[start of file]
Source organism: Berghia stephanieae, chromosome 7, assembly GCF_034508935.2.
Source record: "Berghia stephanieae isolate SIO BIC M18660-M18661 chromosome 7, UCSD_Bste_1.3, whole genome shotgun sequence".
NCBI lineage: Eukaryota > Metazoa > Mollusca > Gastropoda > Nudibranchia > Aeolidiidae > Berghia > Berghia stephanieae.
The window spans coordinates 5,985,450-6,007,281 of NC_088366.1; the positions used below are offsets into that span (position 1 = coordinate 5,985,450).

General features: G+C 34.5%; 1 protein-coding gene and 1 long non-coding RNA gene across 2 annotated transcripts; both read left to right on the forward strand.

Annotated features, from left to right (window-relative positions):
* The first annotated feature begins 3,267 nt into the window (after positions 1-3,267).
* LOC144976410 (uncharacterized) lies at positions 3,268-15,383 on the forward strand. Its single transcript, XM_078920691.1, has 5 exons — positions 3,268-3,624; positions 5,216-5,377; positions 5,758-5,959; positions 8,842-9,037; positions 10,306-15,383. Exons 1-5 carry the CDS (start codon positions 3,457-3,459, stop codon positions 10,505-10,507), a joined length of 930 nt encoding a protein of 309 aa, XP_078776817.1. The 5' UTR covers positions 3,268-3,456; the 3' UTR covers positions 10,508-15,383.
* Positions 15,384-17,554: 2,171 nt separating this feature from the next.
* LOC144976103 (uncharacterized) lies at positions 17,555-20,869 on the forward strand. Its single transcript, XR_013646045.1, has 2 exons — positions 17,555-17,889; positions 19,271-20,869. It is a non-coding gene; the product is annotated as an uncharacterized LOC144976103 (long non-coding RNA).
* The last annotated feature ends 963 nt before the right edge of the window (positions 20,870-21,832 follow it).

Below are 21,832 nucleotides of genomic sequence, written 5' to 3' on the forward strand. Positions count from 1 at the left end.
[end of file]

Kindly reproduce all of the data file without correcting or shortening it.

Source organism: Berghia stephanieae, chromosome 7, assembly GCF_034508935.2.
Source record: "Berghia stephanieae isolate SIO BIC M18660-M18661 chromosome 7, UCSD_Bste_1.3, whole genome shotgun sequence".
NCBI lineage: Eukaryota > Metazoa > Mollusca > Gastropoda > Nudibranchia > Aeolidiidae > Berghia > Berghia stephanieae.
The window spans coordinates 5,985,450-6,007,281 of NC_088366.1; the positions used below are offsets into that span (position 1 = coordinate 5,985,450).

General features: G+C 34.5%; 1 protein-coding gene and 1 long non-coding RNA gene across 2 annotated transcripts; both read left to right on the forward strand.

Annotated features, from left to right (window-relative positions):
* The first annotated feature begins 3,267 nt into the window (after positions 1-3,267).
* LOC144976410 (uncharacterized) lies at positions 3,268-15,383 on the forward strand. Its single transcript, XM_078920691.1, has 5 exons — positions 3,268-3,624; positions 5,216-5,377; positions 5,758-5,959; positions 8,842-9,037; positions 10,306-15,383. Exons 1-5 carry the CDS (start codon positions 3,457-3,459, stop codon positions 10,505-10,507), a joined length of 930 nt encoding a protein of 309 aa, XP_078776817.1. The 5' UTR covers positions 3,268-3,456; the 3' UTR covers positions 10,508-15,383.
* Positions 15,384-17,554: 2,171 nt separating this feature from the next.
* LOC144976103 (uncharacterized) lies at positions 17,555-20,869 on the forward strand. Its single transcript, XR_013646045.1, has 2 exons — positions 17,555-17,889; positions 19,271-20,869. It is a non-coding gene; the product is annotated as an uncharacterized LOC144976103 (long non-coding RNA).
* The last annotated feature ends 963 nt before the right edge of the window (positions 20,870-21,832 follow it).

Below are 21,832 nucleotides of genomic sequence, written 5' to 3' on the forward strand. Positions count from 1 at the left end.